Closing synod, pope says church must practice mercy not condemnation
Updated: Feb 19, 2020
Pope Francis closed the Synod on the Family with a ringing call for the church to practice mercy toward struggling and broken families, and to avoid using church doctrine as “stones to be hurled at others.”
In a final address to the more than 300 synod participants, the pope also noted that the discussion during the three-week-long assembly was open but not always charitable. At times, he said, the synod had to rise above “conspiracy theories and blinkered viewpoints.”
The pope’s address came shortly after a vote on a final document that backed away from some controversial pastoral proposals, but left the door open for further development of certain questions, including that of Communion for divorced and remarried Catholics.
It was a remarkable speech, one that left no doubt about Francis’ priorities. Rather than touch on specific proposals, the pope gave a broader vision of what, in his view, the synod had highlighted.
“The church’s first duty is not to hand down condemnations or anathemas, but to proclaim God’s mercy, to call to conversion, and to lead all men and women to salvation in the Lord,” he said.
The synod, he said, was not about finding exhaustive solutions for all the problems and uncertainties facing families today, but studying them carefully and fearlessly “without burying our heads in the sand.” He reaffirmed the church’s teaching of marriage as a permanent union between a man and a woman, calling the family the “fundamental basis of society and human life.”
The pope then said what the synod was about, emphasizing the listening and dialogue of bishops form diverse social and religious situations:
“It was about showing the vitality of the Catholic Church, which is not afraid to stir dulled consciences or to soil her hands with lively and frank discussions about the family.”
“It was about bearing witness to everyone that, for the church, the Gospel continues to be a vital source of eternal newness, against all those who would ‘indoctrinate’ it in dead stones to be hurled at others.”
“It was also about laying bare the closed hearts which frequently hide even behind the church’s teachings or good intentions, in order to sit in the chair of Moses and judge, sometimes with superiority and superficiality, difficult cases and wounded families.”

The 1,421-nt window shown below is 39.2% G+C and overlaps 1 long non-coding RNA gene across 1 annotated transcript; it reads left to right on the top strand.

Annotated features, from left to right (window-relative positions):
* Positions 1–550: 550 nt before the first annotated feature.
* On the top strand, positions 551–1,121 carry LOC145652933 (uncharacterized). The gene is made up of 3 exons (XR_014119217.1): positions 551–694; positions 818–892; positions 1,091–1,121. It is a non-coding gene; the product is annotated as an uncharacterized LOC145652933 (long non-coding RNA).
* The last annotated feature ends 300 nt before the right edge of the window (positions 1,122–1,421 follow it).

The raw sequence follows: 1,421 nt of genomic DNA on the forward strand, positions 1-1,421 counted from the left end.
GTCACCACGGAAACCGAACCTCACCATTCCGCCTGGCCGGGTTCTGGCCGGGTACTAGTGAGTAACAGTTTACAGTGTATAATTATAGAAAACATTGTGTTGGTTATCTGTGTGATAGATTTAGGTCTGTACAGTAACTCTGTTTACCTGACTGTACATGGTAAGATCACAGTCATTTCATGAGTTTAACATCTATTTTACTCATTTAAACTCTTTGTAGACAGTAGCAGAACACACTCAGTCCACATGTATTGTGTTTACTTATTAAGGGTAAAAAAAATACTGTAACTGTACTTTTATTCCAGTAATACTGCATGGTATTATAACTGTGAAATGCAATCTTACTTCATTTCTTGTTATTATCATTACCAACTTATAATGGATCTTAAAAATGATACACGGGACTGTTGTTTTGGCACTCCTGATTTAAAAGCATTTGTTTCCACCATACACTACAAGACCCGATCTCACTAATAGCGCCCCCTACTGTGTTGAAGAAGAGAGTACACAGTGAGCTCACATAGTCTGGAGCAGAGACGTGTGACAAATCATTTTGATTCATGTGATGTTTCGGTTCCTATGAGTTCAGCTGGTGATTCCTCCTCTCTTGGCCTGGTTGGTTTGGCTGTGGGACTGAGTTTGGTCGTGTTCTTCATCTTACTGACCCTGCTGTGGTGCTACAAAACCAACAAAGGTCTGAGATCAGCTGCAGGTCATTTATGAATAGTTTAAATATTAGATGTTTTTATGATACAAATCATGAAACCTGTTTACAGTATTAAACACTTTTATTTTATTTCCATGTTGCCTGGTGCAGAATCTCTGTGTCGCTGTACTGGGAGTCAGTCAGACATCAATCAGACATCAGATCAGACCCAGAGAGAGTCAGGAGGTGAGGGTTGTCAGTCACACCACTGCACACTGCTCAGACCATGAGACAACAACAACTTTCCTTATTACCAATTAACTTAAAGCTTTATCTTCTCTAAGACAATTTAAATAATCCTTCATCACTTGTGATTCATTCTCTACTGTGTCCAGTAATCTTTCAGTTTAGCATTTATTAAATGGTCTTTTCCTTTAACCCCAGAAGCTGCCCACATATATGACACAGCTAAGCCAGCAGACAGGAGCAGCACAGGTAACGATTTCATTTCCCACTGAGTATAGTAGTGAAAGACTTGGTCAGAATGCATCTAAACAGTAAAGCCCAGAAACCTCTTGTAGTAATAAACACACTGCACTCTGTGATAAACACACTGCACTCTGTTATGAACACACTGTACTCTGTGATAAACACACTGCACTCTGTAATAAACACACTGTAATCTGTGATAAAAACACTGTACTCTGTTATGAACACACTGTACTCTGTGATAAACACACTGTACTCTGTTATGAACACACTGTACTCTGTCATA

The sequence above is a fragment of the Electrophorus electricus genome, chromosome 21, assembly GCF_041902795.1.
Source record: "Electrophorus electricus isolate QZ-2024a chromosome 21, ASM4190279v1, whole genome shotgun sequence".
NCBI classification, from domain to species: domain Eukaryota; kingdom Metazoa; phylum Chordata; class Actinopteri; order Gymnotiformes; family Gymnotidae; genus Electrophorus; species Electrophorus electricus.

The pope said the true defenders of doctrine “are not those who uphold its letter, but its spirit; not ideas but people; not formulae but the gratuitousness of God’s love and forgiveness. This is in no way to detract from the importance of formulae, laws and divine commandments, but rather to exalt the greatness of the true God, who does not treat us according to our merits or even according to our works but solely according to the boundless generosity of his Mercy.”
The pope emphasized that, apart from defined dogmas, it is difficult to make uniform policies for every church community on every continent, because of the diversity of pastoral situations. What is normal for a bishop on one continent can be “considered strange and almost scandalous” for a bishop from another, he said.
At that point in his speech, the pope clearly pointed the way to greater appreciation and freedom for local innovation and adaptations, sometimes called inculturation of the faith, which he said “does not weaken true values” and their ability to transform cultures.
The pope also spoke about the need to update the church’s language when it evangelizes, saying the beauty of Christianity is “at times encrusted in a language which is archaic or simply incomprehensible.” That was a key theme of the synod deliberations.
He said the church is committed to defending the family against “all ideological and individualistic assaults.” But he said that should be done without “demonizing others.”